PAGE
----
by James Delhauer
As laborers in an industry that constantly pushes the boundaries of what technology has to offer, members of the IATSE have unique technological needs. Productions demand custom-fit solutions to the challenges they present, often preventing workers from buying off the rack as it were. Sometimes, artists and craftspeople encounter obstacles for which the market has not presented an adequate solution and when they do, they take it upon themselves to make their own. Such is the case with the new rNAS.m4 and rTB storage units from Pronology, designed by Local 695 member and Pronology President Jon Aroesty to address the specific challenges faced by 695 engineers and technicians.
The story of the rNAS goes part and parcel with mRes, another Pronology product designed out of frustration with the lack of adequate workflow options. The mRes is a standalone server-based encoder capable of capturing multiple SDI inputs or IP streams and simultaneously writing a high-quality deliverable asset, a ready-to-edit proxy file, and a proxy optimized for web streaming for each input in real time. In practical terms, this means that camera or IP-based media can be ready for every stage of review and post production as soon as the director calls cut. However, this workflow presents the challenge of immense data loads, especially when networking multiple mRes servers together. Moving that much media around in real time requires storage hardware capable of sustained high bandwidth reading and writing. Furthermore, production environments are often harsh, requiring equipment that can stand up to the rigors of day-to-day use. After experimenting with various storage options on the market, Aroesty and his team concluded that there was nothing available at the time that presented an ideal solution to these problems.
“We couldn’t find anything that could sustain the kind of write speeds we needed while also being portable and rugged enough to be practical in a production environment,” Aroesty commented. “Eventually, we realized that we needed to build our own.”
“We couldn’t find anything that could sustain the kind of write speeds we needed while also being portable and rugged enough to be practical in a production environment… We realized that we needed to build our own.”
After studying the shortcomings of existing network-attached storage devices, the first rNAS prototype was constructed in 2017 using off-the-shelf components and featured a full ATX-sized chassis outfitted with eight spinning disk hard drives and a PCIe hardware-based RAID controller. Though several prospective competitors were already offering units with support for RAID (a process whereby multiple storage devices are pooled together to increase speed or create redundancy), all of the units that the Pronology team researched utilized software based or integrated RAID controllers, making them more vulnerable to failure or corruption as the components controlling the disk pool needed to expend resources on other tasks. By having a dedicated piece of hardware to control the RAID, the team was able to achieve a significantly more stable storage volume. In conjunction with the more robust case that offered improved durability, this prototype was a step in the right direction but it was not without shortcomings of its own.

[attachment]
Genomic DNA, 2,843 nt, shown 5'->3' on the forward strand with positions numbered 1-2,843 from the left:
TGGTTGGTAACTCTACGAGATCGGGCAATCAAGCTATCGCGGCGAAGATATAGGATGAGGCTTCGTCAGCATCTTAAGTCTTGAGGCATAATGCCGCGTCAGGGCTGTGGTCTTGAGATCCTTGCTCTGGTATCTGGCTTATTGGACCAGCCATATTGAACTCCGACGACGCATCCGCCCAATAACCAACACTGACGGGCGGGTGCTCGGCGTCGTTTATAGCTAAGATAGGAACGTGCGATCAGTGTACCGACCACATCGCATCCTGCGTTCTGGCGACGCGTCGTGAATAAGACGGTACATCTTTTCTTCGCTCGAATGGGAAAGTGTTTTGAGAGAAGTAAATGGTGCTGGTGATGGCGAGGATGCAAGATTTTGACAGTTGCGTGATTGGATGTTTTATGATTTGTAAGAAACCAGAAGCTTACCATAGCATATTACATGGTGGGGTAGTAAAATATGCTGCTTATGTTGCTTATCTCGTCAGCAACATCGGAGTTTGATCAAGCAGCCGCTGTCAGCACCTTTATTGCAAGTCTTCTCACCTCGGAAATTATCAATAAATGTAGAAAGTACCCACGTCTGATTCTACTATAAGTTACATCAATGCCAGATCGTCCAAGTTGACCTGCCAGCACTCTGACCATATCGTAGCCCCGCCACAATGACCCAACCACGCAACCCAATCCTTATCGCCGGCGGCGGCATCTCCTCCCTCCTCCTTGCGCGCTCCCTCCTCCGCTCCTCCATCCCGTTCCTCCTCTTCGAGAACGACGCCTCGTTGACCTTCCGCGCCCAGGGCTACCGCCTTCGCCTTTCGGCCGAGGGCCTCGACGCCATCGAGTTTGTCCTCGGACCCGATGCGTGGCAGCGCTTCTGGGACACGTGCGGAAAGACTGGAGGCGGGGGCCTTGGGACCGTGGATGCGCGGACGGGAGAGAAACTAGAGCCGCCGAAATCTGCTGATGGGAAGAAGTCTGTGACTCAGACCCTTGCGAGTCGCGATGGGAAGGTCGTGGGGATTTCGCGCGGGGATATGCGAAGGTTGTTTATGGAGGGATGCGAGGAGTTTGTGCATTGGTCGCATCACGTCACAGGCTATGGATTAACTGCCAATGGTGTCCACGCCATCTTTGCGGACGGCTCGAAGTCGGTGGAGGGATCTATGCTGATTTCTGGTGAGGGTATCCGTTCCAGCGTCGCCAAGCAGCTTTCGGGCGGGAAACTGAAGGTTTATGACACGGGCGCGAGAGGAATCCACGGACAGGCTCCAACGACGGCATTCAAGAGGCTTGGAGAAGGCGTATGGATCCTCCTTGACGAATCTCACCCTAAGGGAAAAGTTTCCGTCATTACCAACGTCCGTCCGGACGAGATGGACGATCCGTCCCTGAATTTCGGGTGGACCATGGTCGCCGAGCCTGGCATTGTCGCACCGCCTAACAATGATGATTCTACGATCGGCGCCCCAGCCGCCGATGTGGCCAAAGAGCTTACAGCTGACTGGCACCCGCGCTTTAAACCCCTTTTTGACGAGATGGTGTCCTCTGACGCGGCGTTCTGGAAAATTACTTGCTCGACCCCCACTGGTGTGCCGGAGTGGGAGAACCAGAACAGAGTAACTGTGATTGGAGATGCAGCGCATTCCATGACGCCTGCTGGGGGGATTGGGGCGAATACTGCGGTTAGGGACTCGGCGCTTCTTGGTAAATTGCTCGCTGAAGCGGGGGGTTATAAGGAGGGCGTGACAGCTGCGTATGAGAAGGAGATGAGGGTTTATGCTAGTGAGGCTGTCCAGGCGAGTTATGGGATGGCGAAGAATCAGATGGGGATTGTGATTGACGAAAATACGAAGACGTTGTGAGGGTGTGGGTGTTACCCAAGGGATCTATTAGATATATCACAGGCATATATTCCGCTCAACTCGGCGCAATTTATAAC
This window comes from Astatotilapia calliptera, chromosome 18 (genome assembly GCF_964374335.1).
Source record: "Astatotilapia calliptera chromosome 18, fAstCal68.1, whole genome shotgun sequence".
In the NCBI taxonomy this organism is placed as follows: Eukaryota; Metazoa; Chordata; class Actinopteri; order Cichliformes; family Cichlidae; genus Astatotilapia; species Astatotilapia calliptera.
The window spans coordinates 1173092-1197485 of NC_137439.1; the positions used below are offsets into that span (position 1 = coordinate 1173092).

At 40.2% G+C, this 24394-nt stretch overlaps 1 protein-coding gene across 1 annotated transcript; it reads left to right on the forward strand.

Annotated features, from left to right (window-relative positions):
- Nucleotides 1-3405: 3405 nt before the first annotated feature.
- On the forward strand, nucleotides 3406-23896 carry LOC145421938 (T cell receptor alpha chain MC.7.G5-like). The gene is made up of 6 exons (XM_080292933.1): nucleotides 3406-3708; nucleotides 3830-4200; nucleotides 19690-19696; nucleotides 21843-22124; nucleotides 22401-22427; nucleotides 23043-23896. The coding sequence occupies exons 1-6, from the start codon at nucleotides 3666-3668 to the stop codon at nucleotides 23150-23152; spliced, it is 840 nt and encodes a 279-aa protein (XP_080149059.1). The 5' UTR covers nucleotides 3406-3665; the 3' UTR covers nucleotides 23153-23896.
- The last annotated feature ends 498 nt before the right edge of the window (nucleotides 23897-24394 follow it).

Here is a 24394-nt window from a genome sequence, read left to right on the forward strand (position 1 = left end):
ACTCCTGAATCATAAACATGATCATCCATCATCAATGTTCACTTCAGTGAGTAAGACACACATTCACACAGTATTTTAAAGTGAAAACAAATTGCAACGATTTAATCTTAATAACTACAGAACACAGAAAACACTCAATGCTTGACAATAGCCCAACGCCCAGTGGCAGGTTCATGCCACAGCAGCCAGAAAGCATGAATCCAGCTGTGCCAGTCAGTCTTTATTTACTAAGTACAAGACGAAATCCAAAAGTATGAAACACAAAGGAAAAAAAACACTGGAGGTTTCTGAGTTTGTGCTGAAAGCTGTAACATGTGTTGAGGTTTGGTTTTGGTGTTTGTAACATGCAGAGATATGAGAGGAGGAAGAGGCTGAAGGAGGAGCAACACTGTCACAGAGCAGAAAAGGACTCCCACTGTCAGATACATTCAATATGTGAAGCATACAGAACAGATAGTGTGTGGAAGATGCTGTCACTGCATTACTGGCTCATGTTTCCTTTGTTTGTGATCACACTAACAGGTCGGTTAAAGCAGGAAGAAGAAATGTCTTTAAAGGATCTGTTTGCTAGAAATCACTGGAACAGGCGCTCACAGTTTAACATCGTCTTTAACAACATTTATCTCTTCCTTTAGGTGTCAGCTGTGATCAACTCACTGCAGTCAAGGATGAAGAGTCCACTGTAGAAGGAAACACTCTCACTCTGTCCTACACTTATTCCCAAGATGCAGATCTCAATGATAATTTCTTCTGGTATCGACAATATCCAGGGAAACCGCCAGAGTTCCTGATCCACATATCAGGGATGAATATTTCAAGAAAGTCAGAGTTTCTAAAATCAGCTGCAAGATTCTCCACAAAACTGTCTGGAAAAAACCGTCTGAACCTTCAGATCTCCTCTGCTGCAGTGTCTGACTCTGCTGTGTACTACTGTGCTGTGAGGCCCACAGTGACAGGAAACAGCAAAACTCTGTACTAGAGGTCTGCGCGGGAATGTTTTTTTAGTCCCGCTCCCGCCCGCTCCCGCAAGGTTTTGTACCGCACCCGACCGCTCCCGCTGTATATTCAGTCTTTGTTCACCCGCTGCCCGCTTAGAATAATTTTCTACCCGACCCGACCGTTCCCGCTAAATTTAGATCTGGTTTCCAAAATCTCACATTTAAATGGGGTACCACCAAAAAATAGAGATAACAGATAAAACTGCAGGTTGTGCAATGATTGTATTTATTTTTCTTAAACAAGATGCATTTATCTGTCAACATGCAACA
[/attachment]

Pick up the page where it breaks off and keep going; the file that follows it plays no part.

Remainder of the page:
Local 695 President Jillian Arnold (then Vice President), member Nick Amico, and I put the prototype rNAS through its paces over the course of the following year. After stress testing it in every way we could imagine in both controlled and production environments, it was deemed too heavy and cumbersome, making it difficult to transport. The ATX chassis took up a large amount of space and could not be rack mounted, which made it unsuitable for the cramped confines of a production truck environment. Moreover, with the number of 4K productions already on the rise, higher write speeds were still going to be necessary for success. As testing progressed, the team began looking for ways to address these challenges.
Fortunately, all of this was happening as the price of solid-state media was becoming more affordable, which presented an opportunity. Aroesty and his team began to experiment with using both consumer and enterprise grade solid-state drives in conjunction with their hardware RAID configuration and immediately decided that this approach would be essential to increasing read and write speeds to the point where the rNAS would be up for the task of recording 4K media. This also helped to address the issue of weight, as a standard two-and-a-half-inch solid-state drive weighs in at approximately a tenth of a pound, whereas traditional three-and-a-half-inch spinning disk units are closer to a pound and a half. This allowed the team to shed more than eleven pounds off the previous design with no discernable drawbacks. However, no existing two-and-a-half-inch form factor chassis available at the time met the necessary durability requirements, forcing the team to commission custom fabrications. After receiving input from a cross section of 695 engineers familiar with a wide array of production environments, a compact aluminum and steel design was settled upon. The result was the rNAS .m3, a lightweight solid-state network attached storage system ready to take advantage of the complete bandwidth of a 10g network environment. For more than a year, 695 engineers have put it through its paces it in a diverse variety of broadcast television environments, including the Academy Awards, Grammy Awards, and MTV Video Music Awards.